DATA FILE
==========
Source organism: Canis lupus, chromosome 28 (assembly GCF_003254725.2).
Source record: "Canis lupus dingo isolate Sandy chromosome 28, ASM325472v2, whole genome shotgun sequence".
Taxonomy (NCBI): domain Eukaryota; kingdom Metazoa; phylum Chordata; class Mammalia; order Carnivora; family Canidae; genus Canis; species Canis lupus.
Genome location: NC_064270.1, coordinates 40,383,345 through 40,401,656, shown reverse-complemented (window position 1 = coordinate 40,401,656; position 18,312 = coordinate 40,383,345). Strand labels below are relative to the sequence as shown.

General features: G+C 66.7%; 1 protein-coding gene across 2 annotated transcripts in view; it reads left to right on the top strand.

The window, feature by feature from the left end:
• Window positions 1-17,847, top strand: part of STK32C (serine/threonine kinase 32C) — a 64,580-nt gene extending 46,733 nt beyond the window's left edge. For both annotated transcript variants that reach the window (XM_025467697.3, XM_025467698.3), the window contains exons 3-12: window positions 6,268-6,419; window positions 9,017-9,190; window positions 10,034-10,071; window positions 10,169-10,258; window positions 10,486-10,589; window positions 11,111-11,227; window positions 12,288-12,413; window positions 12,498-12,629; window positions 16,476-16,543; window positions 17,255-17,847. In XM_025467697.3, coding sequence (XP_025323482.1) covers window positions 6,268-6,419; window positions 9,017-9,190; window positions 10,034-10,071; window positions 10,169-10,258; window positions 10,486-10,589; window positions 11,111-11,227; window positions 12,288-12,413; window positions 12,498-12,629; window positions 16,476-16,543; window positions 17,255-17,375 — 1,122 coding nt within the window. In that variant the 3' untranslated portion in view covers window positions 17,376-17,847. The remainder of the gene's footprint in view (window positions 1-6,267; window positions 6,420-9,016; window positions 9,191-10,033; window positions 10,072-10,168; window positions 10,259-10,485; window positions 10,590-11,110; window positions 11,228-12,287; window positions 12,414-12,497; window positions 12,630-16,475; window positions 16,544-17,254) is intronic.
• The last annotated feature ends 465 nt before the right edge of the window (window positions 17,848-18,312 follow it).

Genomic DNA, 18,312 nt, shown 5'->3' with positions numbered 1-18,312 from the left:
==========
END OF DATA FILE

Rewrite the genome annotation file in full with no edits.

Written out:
Source organism: Canis lupus, chromosome 28 (assembly GCF_003254725.2).
Source record: "Canis lupus dingo isolate Sandy chromosome 28, ASM325472v2, whole genome shotgun sequence".
Taxonomy (NCBI): domain Eukaryota; kingdom Metazoa; phylum Chordata; class Mammalia; order Carnivora; family Canidae; genus Canis; species Canis lupus.
Genome location: NC_064270.1, coordinates 40,383,345 through 40,401,656, shown reverse-complemented (window position 1 = coordinate 40,401,656; position 18,312 = coordinate 40,383,345). Strand labels below are relative to the sequence as shown.

General features: G+C 66.7%; 1 protein-coding gene across 2 annotated transcripts in view; it reads left to right on the top strand.

The window, feature by feature from the left end:
• Window positions 1-17,847, top strand: part of STK32C (serine/threonine kinase 32C) — a 64,580-nt gene extending 46,733 nt beyond the window's left edge. For both annotated transcript variants that reach the window (XM_025467697.3, XM_025467698.3), the window contains exons 3-12: window positions 6,268-6,419; window positions 9,017-9,190; window positions 10,034-10,071; window positions 10,169-10,258; window positions 10,486-10,589; window positions 11,111-11,227; window positions 12,288-12,413; window positions 12,498-12,629; window positions 16,476-16,543; window positions 17,255-17,847. In XM_025467697.3, coding sequence (XP_025323482.1) covers window positions 6,268-6,419; window positions 9,017-9,190; window positions 10,034-10,071; window positions 10,169-10,258; window positions 10,486-10,589; window positions 11,111-11,227; window positions 12,288-12,413; window positions 12,498-12,629; window positions 16,476-16,543; window positions 17,255-17,375 — 1,122 coding nt within the window. In that variant the 3' untranslated portion in view covers window positions 17,376-17,847. The remainder of the gene's footprint in view (window positions 1-6,267; window positions 6,420-9,016; window positions 9,191-10,033; window positions 10,072-10,168; window positions 10,259-10,485; window positions 10,590-11,110; window positions 11,228-12,287; window positions 12,414-12,497; window positions 12,630-16,475; window positions 16,544-17,254) is intronic.
• The last annotated feature ends 465 nt before the right edge of the window (window positions 17,848-18,312 follow it).

Genomic DNA, 18,312 nt, shown 5'->3' with positions numbered 1-18,312 from the left: